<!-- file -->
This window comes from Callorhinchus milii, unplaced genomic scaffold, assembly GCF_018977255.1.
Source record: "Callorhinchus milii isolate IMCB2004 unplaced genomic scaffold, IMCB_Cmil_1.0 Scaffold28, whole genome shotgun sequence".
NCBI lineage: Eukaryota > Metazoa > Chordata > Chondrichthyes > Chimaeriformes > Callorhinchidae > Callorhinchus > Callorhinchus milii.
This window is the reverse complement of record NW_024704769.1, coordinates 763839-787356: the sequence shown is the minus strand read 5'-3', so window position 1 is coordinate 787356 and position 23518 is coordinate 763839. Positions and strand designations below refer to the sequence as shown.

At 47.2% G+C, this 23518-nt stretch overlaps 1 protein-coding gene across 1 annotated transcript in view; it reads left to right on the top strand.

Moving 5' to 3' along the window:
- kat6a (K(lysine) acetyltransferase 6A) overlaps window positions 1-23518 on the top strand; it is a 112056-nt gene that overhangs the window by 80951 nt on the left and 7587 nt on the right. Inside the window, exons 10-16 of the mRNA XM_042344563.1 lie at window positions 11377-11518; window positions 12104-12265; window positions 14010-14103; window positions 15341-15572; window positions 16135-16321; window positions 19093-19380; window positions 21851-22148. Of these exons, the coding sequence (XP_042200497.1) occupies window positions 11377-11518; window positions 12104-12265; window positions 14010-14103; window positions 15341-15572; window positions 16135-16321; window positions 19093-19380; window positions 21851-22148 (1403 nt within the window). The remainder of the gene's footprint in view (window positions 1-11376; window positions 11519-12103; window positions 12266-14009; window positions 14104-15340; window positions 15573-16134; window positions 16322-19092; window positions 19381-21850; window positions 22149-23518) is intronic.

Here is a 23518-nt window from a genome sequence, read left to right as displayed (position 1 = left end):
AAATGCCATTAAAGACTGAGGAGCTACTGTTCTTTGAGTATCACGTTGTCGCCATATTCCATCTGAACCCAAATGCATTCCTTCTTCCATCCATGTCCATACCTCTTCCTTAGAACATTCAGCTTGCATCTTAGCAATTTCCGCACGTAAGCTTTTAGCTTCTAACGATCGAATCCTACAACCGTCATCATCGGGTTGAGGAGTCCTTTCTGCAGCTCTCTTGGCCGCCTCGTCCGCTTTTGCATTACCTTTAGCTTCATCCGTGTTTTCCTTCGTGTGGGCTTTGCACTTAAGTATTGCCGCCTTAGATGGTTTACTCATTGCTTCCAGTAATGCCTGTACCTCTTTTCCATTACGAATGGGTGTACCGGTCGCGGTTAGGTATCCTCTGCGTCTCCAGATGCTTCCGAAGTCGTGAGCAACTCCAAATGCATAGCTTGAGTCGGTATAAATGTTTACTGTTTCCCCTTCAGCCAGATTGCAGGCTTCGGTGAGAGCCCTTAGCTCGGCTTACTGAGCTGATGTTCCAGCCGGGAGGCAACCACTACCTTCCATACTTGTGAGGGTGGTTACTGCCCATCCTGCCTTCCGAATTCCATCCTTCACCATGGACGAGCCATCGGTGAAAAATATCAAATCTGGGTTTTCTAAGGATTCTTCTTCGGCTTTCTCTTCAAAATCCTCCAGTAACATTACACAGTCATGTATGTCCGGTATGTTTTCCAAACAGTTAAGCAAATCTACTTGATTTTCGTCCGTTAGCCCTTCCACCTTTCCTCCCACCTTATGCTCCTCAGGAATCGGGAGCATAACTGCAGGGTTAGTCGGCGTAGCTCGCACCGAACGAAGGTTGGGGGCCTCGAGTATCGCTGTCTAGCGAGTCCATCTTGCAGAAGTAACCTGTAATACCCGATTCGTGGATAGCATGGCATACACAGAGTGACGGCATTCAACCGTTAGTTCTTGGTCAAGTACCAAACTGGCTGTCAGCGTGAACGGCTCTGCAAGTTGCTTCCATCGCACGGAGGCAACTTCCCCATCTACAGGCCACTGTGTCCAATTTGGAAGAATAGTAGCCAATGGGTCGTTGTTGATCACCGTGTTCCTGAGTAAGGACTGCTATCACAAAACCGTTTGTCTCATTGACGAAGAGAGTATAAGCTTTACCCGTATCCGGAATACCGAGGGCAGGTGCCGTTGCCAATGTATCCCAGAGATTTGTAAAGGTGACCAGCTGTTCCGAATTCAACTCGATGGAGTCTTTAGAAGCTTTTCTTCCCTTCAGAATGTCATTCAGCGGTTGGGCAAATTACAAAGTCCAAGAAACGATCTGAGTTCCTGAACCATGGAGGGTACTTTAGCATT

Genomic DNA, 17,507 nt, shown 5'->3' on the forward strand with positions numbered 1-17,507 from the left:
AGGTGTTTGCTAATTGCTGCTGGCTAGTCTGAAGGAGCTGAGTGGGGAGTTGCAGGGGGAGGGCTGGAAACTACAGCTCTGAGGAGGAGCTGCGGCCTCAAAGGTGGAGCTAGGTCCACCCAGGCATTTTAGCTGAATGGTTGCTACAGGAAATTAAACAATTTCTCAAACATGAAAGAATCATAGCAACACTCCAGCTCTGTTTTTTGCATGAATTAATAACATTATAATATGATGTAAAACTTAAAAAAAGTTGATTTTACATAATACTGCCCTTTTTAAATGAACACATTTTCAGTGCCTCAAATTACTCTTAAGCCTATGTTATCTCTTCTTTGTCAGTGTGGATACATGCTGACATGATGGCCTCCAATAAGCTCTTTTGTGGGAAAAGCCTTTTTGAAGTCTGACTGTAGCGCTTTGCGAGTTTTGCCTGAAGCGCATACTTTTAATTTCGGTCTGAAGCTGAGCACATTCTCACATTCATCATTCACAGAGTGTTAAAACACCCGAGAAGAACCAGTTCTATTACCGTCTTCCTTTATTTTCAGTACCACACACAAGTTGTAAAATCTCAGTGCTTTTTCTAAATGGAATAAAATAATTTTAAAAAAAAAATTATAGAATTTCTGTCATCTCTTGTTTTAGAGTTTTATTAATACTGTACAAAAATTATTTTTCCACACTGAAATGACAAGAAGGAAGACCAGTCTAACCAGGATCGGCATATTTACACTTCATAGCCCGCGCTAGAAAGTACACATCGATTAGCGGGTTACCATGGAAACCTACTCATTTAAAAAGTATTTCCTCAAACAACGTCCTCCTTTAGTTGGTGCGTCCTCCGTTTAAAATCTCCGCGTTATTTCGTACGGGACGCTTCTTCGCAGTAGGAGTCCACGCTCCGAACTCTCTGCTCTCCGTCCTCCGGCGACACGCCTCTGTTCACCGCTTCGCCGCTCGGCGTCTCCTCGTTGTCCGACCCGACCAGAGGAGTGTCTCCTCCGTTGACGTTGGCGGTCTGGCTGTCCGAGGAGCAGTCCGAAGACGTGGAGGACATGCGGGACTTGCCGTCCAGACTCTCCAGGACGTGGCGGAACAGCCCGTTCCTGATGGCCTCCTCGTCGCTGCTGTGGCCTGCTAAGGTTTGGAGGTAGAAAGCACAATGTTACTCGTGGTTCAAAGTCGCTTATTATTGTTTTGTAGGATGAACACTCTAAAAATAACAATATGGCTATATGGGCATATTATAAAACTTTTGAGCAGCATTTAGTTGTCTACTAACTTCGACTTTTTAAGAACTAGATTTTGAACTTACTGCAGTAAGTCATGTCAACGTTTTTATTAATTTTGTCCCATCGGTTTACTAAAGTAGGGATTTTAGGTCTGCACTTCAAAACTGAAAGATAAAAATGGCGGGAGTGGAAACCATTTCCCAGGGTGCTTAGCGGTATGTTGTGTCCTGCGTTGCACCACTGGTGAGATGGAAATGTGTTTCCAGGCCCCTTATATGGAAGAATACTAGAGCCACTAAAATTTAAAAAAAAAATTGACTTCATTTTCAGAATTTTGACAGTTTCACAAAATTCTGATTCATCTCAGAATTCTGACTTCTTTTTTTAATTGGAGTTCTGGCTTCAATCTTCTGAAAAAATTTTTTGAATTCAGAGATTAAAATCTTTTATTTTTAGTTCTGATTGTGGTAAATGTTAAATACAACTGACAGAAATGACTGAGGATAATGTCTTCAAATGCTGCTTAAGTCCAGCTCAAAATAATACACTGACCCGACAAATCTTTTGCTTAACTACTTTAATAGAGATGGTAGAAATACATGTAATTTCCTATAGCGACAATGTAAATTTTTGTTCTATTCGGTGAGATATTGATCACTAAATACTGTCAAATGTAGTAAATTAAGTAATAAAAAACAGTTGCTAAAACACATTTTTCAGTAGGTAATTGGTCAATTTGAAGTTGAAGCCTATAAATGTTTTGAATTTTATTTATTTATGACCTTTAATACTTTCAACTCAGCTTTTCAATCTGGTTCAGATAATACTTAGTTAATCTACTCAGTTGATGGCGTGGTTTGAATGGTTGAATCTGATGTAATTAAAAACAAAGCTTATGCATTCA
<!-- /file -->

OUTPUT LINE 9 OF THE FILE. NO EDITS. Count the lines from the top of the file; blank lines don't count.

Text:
AAATGCCATTAAAGACTGAGGAGCTACTGTTCTTTGAGTATCACGTTGTCGCCATATTCCATCTGAACCCAAATGCATTCCTTCTTCCATCCATGTCCATACCTCTTCCTTAGAACATTCAGCTTGCATCTTAGCAATTTCCGCACGTAAGCTTTTAGCTTCTAACGATCGAATCCTACAACCGTCATCATCGGGTTGAGGAGTCCTTTCTGCAGCTCTCTTGGCCGCCTCGTCCGCTTTTGCATTACCTTTAGCTTCATCCGTGTTTTCCTTCGTGTGGGCTTTGCACTTAAGTATTGCCGCCTTAGATGGTTTACTCATTGCTTCCAGTAATGCCTGTACCTCTTTTCCATTACGAATGGGTGTACCGGTCGCGGTTAGGTATCCTCTGCGTCTCCAGATGCTTCCGAAGTCGTGAGCAACTCCAAATGCATAGCTTGAGTCGGTATAAATGTTTACTGTTTCCCCTTCAGCCAGATTGCAGGCTTCGGTGAGAGCCCTTAGCTCGGCTTACTGAGCTGATGTTCCAGCCGGGAGGCAACCACTACCTTCCATACTTGTGAGGGTGGTTACTGCCCATCCTGCCTTCCGAATTCCATCCTTCACCATGGACGAGCCATCGGTGAAAAATATCAAATCTGGGTTTTCTAAGGATTCTTCTTCGGCTTTCTCTTCAAAATCCTCCAGTAACATTACACAGTCATGTATGTCCGGTATGTTTTCCAAACAGTTAAGCAAATCTACTTGATTTTCGTCCGTTAGCCCTTCCACCTTTCCTCCCACCTTATGCTCCTCAGGAATCGGGAGCATAACTGCAGGGTTAGTCGGCGTAGCTCGCACCGAACGAAGGTTGGGGGCCTCGAGTATCGCTGTCTAGCGAGTCCATCTTGCAGAAGTAACCTGTAATACCCGATTCGTGGATAGCATGGCATACACAGAGTGACGGCATTCAACCGTTAGTTCTTGGTCAAGTACCAAACTGGCTGTCAGCGTGAACGGCTCTGCAAGTTGCTTCCATCGCACGGAGGCAACTTCCCCATCTACAGGCCACTGTGTCCAATTTGGAAGAATAGTAGCCAATGGGTCGTTGTTGATCACCGTGTTCCTGAGTAAGGACTGCTATCACAAAACCGTTTGTCTCATTGACGAAGAGAGTATAAGCTTTACCCGTATCCGGAATACCGAGGGCAGGTGCCGTTGCCAATGTATCCCAGAGATTTGTAAAGGTGACCAGCTGTTCCGAATTCAACTCGATGGAGTCTTTAGAAGCTTTTCTTCCCTTCAGAATGTCATTCAGCGGTTGGGCAAATTACAAAGTCCAAGAAACGATCTGAGTTCCTGAACCATGGAGGGTACTTTAGCATT